Benjamin Franklin said:Tell me and I forget. Teach me and I remember. Involve me and I learn.
Oh how true for littles!
Add a story, a challenge, an "I wonder what will happen..."
and the work doesn't seem like work at all.
In Science, we are Building Things.
The students heard a version of the tale of The Three Little Pigs,
but there was a twist. Instead of the fourth character being a
big, bad wolf it turned out that it was the big bad blowdryer!
In small groups of three students, the students found a way to
choose their house to create (rock, paper, scissors never leads to arguments!)
Each student in the small group used a small milk carton (I've
been saving these for months!) and using paper for straw,
popsicle sticks for wood or Lego for bricks, they worked over a series
of days to finish their little house.
The big bad blowdryer showed up and we all gathered around
one of the tables, and thought about how scientists do experiments.
Scientists make sure the experiment is fair.
Notice how all the houses are lined up with one side against the
line between the tables? That is fair.
Scientists think about what they think is going to happen.
That is called a hypothesis.
Scientists make observations. That means they watch very closely.
Oh my goodness! Sometimes scientists (and Grade One students)
are amazed that things don't turn out the way they thought they would.
Look! The wood house moved the least, the straw house moved more BUT the
milk carton inside the three sided brick house house the most!
There is LOTS of time for thinking:
What did you think was going to happen?
Did it happen?
Why do you think this happened instead?
Sometimes, they cannot share, only think. After more observations,
they are able to share their thoughts with words that show their ability
to compare and contrast.....
Really, in this picture, they aren't bored.....they just didn't know that they
were going to be in the picture.
LOOK at that brick house! They were so impressed with the
kiddo who built it that they burst into spontaneous applause!
Yep...it didn't move at all!
They could explain why!
What else have we been up to?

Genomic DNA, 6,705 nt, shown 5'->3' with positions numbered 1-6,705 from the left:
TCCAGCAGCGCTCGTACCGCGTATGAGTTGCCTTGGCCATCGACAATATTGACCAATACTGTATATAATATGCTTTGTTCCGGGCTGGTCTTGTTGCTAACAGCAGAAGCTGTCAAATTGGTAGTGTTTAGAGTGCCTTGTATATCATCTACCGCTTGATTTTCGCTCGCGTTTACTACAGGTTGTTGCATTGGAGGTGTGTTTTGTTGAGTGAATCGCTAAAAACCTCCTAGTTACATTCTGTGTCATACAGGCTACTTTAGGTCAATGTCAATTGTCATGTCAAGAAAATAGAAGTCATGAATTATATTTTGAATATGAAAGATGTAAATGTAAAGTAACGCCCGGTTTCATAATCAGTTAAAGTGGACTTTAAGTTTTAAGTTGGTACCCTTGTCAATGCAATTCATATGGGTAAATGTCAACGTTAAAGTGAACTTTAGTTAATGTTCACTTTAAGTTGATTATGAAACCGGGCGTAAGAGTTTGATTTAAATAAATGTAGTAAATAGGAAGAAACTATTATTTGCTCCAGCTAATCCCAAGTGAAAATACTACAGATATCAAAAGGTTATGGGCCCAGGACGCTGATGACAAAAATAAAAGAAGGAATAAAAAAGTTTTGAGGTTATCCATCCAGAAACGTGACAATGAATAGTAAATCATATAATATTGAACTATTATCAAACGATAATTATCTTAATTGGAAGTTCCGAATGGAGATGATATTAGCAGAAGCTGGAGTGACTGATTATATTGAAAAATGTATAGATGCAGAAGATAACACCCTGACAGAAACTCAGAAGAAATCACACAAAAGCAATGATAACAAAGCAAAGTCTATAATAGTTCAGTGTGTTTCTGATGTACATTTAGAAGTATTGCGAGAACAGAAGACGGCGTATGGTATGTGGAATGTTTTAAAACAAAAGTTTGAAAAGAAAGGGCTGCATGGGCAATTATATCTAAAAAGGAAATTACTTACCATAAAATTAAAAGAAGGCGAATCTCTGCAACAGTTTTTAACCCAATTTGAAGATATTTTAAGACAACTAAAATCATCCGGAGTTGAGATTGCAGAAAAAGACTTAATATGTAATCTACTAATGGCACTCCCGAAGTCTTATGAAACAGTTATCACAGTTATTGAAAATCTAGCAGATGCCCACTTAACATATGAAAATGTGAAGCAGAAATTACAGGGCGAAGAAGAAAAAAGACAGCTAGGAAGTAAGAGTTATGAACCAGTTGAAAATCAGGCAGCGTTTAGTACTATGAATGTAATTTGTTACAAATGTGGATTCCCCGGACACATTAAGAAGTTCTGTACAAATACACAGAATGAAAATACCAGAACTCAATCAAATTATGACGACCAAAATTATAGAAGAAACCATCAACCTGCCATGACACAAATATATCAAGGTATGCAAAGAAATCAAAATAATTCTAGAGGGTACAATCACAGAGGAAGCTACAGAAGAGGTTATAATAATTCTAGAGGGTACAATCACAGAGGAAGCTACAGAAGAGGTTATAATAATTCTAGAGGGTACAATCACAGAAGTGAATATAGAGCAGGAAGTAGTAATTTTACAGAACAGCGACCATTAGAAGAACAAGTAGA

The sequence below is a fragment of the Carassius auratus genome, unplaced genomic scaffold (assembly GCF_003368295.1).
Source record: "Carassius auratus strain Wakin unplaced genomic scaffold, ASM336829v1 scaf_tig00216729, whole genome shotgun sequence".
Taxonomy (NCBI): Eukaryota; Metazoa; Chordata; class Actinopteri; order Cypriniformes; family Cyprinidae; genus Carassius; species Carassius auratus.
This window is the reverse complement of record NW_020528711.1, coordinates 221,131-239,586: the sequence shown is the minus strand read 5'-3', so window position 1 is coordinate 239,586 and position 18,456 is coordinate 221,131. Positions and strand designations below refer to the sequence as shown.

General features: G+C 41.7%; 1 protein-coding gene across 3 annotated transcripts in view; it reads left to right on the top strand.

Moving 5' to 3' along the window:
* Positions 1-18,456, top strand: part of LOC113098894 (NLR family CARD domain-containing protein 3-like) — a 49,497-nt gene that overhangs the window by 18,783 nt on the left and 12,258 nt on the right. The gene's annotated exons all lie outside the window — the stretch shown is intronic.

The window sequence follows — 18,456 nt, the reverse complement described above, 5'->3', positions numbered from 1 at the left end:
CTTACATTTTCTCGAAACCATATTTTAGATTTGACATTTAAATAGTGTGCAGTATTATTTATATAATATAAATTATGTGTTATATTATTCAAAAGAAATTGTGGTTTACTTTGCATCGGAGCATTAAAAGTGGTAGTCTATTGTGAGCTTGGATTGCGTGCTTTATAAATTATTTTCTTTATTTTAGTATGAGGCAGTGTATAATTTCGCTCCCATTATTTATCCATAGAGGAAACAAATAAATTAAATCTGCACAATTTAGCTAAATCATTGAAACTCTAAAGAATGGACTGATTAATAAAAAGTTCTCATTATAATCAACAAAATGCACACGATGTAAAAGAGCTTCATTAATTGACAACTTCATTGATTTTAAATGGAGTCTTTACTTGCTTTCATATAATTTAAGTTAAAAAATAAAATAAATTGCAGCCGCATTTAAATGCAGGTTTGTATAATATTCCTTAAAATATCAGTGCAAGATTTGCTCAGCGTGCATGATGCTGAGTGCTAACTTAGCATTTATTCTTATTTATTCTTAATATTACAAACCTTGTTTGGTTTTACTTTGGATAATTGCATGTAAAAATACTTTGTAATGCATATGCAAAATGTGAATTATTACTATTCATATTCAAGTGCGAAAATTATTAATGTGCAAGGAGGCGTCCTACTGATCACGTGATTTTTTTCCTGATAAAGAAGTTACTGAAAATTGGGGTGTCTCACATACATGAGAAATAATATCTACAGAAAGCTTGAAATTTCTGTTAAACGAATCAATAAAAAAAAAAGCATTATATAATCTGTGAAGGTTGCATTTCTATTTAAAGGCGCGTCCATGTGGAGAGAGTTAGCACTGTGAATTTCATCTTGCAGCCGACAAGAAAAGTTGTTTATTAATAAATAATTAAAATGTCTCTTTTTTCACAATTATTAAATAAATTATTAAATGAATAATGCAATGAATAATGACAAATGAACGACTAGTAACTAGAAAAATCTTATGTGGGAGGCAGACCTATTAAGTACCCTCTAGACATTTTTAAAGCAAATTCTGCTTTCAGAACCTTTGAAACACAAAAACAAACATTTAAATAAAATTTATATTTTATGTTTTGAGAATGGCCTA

We are learning to listen carefully and share various elements of stories.
For this month, the students are listening to a variety of different versions
of stories about Gingerbread. The first three stories were about a
Gingerbread Man. They all had the same title, BUT the gingerbread man
met different characters, sang different words and the stories ended
differently. Later in the week, the students heard about the
gingerbread man's younger and wiser sister.
There are gingerbread men everywhere in out class,
and lots more books to read and compare.
The students made a fold out story board in the shape of three gingerbread men,
with the first one telling what happened in the beginning
of the story,
the next one telling what happened in the middle
of the story and
the last one telling how the story ended.
Since this was new learning, we did the work as a class.
One of our other science units is about our senses, so I plan to
have the students decorate and then eat a gingerbread cookie next week.
I am not aware of any allergies that I should be concerned about.
If there is, please let me know asap.
Can you imagine the excitement this morning when the students went
to put on their shoes and found a tiny orange, a candy cane
and some chocolate coins in their shoe?!?!?
Of course, today is December 6th and this is the feast day of St Nicholas.
The students learned that St. Nicholas was a real person and
for many children in Europe, this is the day that they receive their
gifts, often in their shoes which are left by the door.
They learned that the generous bishop had helped a family by throwing a
sack of money into their house through an open window and that
the sack of money had landed inside a sock which was hanging to dry
on the fireplace.....does that help you make a connection to today's traditions?
We have our own St. Nicholas doll now, reminding us to keep Christ